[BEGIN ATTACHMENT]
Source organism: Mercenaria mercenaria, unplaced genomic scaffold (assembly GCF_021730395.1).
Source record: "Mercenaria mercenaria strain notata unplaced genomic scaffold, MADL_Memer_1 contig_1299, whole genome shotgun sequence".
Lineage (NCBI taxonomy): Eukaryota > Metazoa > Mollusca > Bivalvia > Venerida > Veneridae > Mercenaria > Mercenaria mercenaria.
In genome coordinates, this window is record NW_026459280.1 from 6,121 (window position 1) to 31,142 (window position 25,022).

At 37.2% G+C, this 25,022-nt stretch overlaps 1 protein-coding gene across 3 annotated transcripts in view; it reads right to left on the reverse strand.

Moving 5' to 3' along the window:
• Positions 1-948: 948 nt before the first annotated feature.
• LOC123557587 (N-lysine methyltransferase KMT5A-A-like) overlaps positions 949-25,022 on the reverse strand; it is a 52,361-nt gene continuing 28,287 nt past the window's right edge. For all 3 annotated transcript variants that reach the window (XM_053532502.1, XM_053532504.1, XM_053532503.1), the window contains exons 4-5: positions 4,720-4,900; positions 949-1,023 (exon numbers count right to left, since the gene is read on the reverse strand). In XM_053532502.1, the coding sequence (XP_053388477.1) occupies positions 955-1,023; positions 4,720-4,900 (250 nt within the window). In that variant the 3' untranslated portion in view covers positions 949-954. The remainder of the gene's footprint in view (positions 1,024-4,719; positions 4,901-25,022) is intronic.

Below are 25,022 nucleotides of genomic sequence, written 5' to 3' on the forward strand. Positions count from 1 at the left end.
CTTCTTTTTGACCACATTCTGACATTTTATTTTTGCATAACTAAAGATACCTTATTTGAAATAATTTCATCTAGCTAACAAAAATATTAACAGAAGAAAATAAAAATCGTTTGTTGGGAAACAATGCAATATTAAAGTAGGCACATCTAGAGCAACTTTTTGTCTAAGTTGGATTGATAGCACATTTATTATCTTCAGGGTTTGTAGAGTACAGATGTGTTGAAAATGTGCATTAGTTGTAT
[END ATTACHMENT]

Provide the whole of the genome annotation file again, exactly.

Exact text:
Source organism: Mercenaria mercenaria, unplaced genomic scaffold (assembly GCF_021730395.1).
Source record: "Mercenaria mercenaria strain notata unplaced genomic scaffold, MADL_Memer_1 contig_1299, whole genome shotgun sequence".
Lineage (NCBI taxonomy): Eukaryota > Metazoa > Mollusca > Bivalvia > Venerida > Veneridae > Mercenaria > Mercenaria mercenaria.
In genome coordinates, this window is record NW_026459280.1 from 6,121 (window position 1) to 31,142 (window position 25,022).

At 37.2% G+C, this 25,022-nt stretch overlaps 1 protein-coding gene across 3 annotated transcripts in view; it reads right to left on the reverse strand.

Moving 5' to 3' along the window:
• Positions 1-948: 948 nt before the first annotated feature.
• LOC123557587 (N-lysine methyltransferase KMT5A-A-like) overlaps positions 949-25,022 on the reverse strand; it is a 52,361-nt gene continuing 28,287 nt past the window's right edge. For all 3 annotated transcript variants that reach the window (XM_053532502.1, XM_053532504.1, XM_053532503.1), the window contains exons 4-5: positions 4,720-4,900; positions 949-1,023 (exon numbers count right to left, since the gene is read on the reverse strand). In XM_053532502.1, the coding sequence (XP_053388477.1) occupies positions 955-1,023; positions 4,720-4,900 (250 nt within the window). In that variant the 3' untranslated portion in view covers positions 949-954. The remainder of the gene's footprint in view (positions 1,024-4,719; positions 4,901-25,022) is intronic.

Below are 25,022 nucleotides of genomic sequence, written 5' to 3' on the forward strand. Positions count from 1 at the left end.
CTTCTTTTTGACCACATTCTGACATTTTATTTTTGCATAACTAAAGATACCTTATTTGAAATAATTTCATCTAGCTAACAAAAATATTAACAGAAGAAAATAAAAATCGTTTGTTGGGAAACAATGCAATATTAAAGTAGGCACATCTAGAGCAACTTTTTGTCTAAGTTGGATTGATAGCACATTTATTATCTTCAGGGTTTGTAGAGTACAGATGTGTTGAAAATGTGCATTAGTTGTAT